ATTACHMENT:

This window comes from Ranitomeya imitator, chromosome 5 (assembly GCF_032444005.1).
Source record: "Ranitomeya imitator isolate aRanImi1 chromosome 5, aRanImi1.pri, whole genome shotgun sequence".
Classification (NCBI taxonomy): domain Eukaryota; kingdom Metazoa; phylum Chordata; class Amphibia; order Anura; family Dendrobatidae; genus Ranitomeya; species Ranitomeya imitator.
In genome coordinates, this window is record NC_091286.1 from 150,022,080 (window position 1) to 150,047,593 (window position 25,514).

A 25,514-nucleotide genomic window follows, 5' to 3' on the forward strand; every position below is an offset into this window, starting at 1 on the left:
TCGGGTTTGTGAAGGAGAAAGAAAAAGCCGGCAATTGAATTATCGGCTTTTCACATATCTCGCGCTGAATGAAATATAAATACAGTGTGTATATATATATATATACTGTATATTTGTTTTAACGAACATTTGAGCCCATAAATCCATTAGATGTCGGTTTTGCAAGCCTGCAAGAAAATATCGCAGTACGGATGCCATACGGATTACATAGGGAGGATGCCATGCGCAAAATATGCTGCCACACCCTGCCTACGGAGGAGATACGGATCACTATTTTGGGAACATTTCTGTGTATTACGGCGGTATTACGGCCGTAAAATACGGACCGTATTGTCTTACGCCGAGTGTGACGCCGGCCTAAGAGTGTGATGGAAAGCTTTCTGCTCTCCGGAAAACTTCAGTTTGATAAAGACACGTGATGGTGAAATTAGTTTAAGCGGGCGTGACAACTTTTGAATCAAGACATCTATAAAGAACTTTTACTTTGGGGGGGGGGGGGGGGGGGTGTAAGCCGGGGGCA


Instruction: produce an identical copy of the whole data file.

This window comes from Ranitomeya imitator, chromosome 5 (assembly GCF_032444005.1).
Source record: "Ranitomeya imitator isolate aRanImi1 chromosome 5, aRanImi1.pri, whole genome shotgun sequence".
Classification (NCBI taxonomy): domain Eukaryota; kingdom Metazoa; phylum Chordata; class Amphibia; order Anura; family Dendrobatidae; genus Ranitomeya; species Ranitomeya imitator.
In genome coordinates, this window is record NC_091286.1 from 150,022,080 (window position 1) to 150,047,593 (window position 25,514).

A 25,514-nucleotide genomic window follows, 5' to 3' on the forward strand; every position below is an offset into this window, starting at 1 on the left:
TCGGGTTTGTGAAGGAGAAAGAAAAAGCCGGCAATTGAATTATCGGCTTTTCACATATCTCGCGCTGAATGAAATATAAATACAGTGTGTATATATATATATATACTGTATATTTGTTTTAACGAACATTTGAGCCCATAAATCCATTAGATGTCGGTTTTGCAAGCCTGCAAGAAAATATCGCAGTACGGATGCCATACGGATTACATAGGGAGGATGCCATGCGCAAAATATGCTGCCACACCCTGCCTACGGAGGAGATACGGATCACTATTTTGGGAACATTTCTGTGTATTACGGCGGTATTACGGCCGTAAAATACGGACCGTATTGTCTTACGCCGAGTGTGACGCCGGCCTAAGAGTGTGATGGAAAGCTTTCTGCTCTCCGGAAAACTTCAGTTTGATAAAGACACGTGATGGTGAAATTAGTTTAAGCGGGCGTGACAACTTTTGAATCAAGACATCTATAAAGAACTTTTACTTTGGGGGGGGGGGGGGGGGGGTGTAAGCCGGGGGCA